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Ecophysiology of Berberis darwinii Hook. in its native range

Abstract : Invasive exotic species' success may depend on ecophysiological attributes present in their native area (NA) or those derived from changes that took place in the invaded area (IA). Berberis darwinii is a shrub native to Argentina and Chile, and invasive in New Zealand. The ecological, ecophysiological and growth patterns of plants of this specie that present under different light conditions in temperate forests of southern Argentina were studied. The ecophysiological attributes of populations of B. darwinii of NA were compared with published data on populations of IA. In NA abundance of B. darwinii was studied in 39 plots (100x100m) in forests of the Nahuel Huapi National Park and compared to a set of environmental variables. Local abundance of the specie was compared in relation to conditions of gap, edge, and under the canopy of Nothofagus dombeyi at two sites at Victoria Island, one at Llao-Llao and Traful. On two of this sites, flowering and fruiting phenology, and reproductive success of B. darwinii was studied. Production of flowers and ripe fruits was analyzed periodically in five branches of ten plants per light environment. In these environments the viability of seeds, seed bank, germination, seedling survival, growth and biomass allocation were studied, determining the LAR (total fresh leaf area/total mass seedling), LMR (total leaf mass/total seedling mass), RMR (root mass/mass of stem + leaf), and SLA (total leaf fresh area/total leaf mass). In two sites were studied light effect on branches growth level in five plants per adult in each light environment, and in one site the photosynthesis. Also, was determinate the net photosynthesis as a function of photosynthetically active radiation, stomatal conductance (gs), the maximum rate of photosynthesis under saturating light (Pmax), photosynthesis based on leaf mass (Pmass), and water use efficiency (WUE). Finally, branching patterns were studied according to light in two sites. Locally, B. darwinii is a sunny specie adapted to intermediate light conditions only flowered in gap and edge forest, showing similar length of flowering and fruit ripening periods. Plant gap produce more racime per branch but fewer open flowers and ripe fruits per raceme, and a lower proportion of flowers that pass mature fruit in plants edge. The seed viability was over 90% and the seeds germinated in the spring in similar proportions in three light environments while seedling survival was similar. Under the canopy, seedlings produced longer stems and exhibited higher SLA and LAR, lower RMR, and similar MRL. Seedling mortality by herbivory was high on the edge and shade, and drying in the gap. Adult plants presents under the canopy produced the longer shoot and fewer buds and leaf biomass per shoot, while SLA was higher than in plants of the edge and the forest gap. The number of leaves and the stem biomass per shoot were independent of light. Gap plants showed higher values of Pmax, Pmass and gs but less WUE than the edge plants. B. darwinii produce long shoots (macroblast) and short shoots (braquiblast). The macroblast differed from a braquiblast producing simultaneous branching, and the braquiblast produce simultaneous or delayed branching. Some architectural traits are influenced by the environment, as the length and number of internodes by light availability but internodes length was variable. Comparing populations NA and IA, an advance of flowering and dispersion of ripe fruits in IA was observed with respect to NA, but fruit production was similar. Seed viability, germination and seedling field survival differed between NA and IA. Although seed viability was highest in NA, in both areas was high. Seeds do not remain in the soil seed bank. In the IA gap fewer seeds germinate than in NA, but there is greater seedling survival. Seedling mortality is higher in NA than in IA. The magnitude of almost all measured variables in seedlings is between one and two times higher than in NA, the seedlings reach larger sizes, especially in gaps. The photosynthetic activity of leaves in plants determined NA was similar to those reported in IA. In both areas, gap plants showed less WUE by its gs. SLA of shade plants was higher in IA than in NA. B. darwinii grown under different light conditions but adjusting their morphology and physiology. In the native range B. darwinii shows a morphological plasticity that allows it to grow along different environmental gradients. B. darwinii does not show a higher productivity level of seed availability in IA and therefore aspects of reproduction are conservative trait for the species. B. darwinii has not the ability to form part of the seed soil bank and build on it a large mass of seeds, as other invasive alien species. These differences could be due to the influence of environmental factors as changes of invasive species acquired in the area. B. darwinii plants growing in different light environments show similar physiology in their native and invasive ranges. This means that for B. darwinii, intraspecific variation of functional traits studied is not an indicator of the success of invasion into new areas.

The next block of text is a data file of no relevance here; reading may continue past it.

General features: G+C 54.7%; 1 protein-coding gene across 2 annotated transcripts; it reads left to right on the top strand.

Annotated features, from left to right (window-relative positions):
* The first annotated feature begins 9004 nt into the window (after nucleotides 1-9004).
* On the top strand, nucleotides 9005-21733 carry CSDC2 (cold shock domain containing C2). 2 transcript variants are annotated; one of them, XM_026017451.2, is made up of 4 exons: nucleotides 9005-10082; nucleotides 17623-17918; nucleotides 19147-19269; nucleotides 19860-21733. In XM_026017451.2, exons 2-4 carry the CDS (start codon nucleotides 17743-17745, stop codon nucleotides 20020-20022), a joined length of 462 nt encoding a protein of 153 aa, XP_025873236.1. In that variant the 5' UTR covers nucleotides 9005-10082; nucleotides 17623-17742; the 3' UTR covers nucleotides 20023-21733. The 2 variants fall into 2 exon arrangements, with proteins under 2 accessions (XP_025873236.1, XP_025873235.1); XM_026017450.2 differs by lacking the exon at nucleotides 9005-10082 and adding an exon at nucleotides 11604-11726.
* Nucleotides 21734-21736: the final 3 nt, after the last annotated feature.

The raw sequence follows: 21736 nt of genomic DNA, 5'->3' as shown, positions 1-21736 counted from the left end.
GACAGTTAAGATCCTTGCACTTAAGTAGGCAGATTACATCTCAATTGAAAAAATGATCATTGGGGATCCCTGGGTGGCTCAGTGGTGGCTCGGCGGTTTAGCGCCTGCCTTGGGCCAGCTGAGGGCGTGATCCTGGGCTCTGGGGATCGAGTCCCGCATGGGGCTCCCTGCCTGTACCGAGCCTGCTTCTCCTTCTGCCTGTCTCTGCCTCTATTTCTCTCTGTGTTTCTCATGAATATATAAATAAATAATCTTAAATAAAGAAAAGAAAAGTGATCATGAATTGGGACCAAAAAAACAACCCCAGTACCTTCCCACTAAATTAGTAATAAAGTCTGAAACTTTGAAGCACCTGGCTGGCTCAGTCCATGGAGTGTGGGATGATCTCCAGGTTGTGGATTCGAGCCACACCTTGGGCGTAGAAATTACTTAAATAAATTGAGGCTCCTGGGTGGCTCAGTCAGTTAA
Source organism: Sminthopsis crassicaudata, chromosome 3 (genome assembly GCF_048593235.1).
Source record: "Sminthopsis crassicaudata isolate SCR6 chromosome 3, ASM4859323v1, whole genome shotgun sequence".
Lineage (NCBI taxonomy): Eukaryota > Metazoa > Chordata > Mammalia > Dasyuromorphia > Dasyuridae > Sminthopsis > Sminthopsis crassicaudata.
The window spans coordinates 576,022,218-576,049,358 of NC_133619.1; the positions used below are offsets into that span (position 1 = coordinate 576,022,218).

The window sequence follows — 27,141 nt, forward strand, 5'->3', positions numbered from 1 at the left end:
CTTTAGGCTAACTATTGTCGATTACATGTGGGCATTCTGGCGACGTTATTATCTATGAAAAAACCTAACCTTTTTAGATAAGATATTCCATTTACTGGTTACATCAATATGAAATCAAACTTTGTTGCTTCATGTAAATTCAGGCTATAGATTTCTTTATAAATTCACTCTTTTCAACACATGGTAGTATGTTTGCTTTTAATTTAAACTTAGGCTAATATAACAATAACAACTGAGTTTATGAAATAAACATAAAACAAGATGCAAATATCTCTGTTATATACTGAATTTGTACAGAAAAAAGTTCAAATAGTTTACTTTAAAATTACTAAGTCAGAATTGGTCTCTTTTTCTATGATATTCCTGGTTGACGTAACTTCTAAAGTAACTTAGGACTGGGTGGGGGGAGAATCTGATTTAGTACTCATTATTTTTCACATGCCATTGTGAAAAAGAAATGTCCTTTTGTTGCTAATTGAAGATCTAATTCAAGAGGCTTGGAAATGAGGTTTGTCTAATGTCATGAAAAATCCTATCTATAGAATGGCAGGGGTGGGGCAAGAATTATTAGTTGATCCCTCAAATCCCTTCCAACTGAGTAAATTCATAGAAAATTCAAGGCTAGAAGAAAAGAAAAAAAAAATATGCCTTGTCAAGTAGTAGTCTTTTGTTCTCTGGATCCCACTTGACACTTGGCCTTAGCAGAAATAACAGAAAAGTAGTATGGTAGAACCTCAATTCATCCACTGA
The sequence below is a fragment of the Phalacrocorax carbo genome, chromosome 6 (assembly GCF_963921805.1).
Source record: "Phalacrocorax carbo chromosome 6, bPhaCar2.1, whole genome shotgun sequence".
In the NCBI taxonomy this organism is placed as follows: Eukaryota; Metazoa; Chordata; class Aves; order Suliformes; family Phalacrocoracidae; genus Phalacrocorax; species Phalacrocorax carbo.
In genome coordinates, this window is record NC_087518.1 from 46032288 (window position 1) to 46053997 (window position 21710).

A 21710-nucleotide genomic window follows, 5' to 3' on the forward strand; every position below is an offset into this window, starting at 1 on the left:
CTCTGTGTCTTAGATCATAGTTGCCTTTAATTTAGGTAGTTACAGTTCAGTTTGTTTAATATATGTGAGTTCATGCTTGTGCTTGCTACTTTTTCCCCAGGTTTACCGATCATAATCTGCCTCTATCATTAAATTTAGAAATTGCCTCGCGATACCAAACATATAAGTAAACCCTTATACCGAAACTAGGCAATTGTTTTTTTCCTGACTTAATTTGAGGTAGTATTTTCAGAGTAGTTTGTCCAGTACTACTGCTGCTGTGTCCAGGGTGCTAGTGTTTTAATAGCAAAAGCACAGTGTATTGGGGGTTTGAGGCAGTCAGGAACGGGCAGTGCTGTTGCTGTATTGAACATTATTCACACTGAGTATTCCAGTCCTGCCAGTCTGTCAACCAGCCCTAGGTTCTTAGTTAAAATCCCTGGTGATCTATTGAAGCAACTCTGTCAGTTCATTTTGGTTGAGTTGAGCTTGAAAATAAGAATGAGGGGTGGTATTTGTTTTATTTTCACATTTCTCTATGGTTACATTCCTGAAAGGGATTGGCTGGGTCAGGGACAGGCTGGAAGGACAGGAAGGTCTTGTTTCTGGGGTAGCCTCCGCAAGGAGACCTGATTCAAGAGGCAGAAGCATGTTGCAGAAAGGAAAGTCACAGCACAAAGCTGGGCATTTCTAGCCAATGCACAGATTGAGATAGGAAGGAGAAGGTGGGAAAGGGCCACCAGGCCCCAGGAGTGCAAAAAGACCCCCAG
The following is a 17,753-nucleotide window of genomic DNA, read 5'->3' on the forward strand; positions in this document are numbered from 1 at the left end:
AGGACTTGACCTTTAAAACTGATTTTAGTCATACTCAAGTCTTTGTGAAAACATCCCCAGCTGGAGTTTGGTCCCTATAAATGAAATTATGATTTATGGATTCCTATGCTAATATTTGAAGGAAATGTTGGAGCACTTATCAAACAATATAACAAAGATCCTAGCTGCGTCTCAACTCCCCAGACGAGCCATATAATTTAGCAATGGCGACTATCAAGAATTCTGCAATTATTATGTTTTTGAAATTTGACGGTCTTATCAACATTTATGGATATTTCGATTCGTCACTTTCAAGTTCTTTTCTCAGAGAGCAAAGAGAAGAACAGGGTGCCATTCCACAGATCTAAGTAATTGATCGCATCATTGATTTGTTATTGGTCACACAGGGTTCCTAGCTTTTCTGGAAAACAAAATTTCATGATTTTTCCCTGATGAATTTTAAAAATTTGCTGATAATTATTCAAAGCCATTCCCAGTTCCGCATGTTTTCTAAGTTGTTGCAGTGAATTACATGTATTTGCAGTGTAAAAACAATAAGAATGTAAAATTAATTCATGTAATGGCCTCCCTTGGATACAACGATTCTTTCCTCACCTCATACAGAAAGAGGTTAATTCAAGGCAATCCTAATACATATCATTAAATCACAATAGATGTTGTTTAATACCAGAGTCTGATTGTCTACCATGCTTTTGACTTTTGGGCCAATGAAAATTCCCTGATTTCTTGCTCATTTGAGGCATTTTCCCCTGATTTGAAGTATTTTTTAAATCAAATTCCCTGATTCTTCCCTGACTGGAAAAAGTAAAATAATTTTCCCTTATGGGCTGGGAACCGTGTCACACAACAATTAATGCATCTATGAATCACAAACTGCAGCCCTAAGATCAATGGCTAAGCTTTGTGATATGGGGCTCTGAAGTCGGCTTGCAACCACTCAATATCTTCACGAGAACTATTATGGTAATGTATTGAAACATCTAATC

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Submitted on : Wednesday, February 17, 2021 - 11:26:10 AM
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  • HAL Id : tel-03144007, version 1

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Maya Svriz. Ecophysiology of Berberis darwinii Hook. in its native range. Systematics, Phylogenetics and taxonomy. Universidad Nacional del Comahue, 2015. English. ⟨tel-03144007⟩

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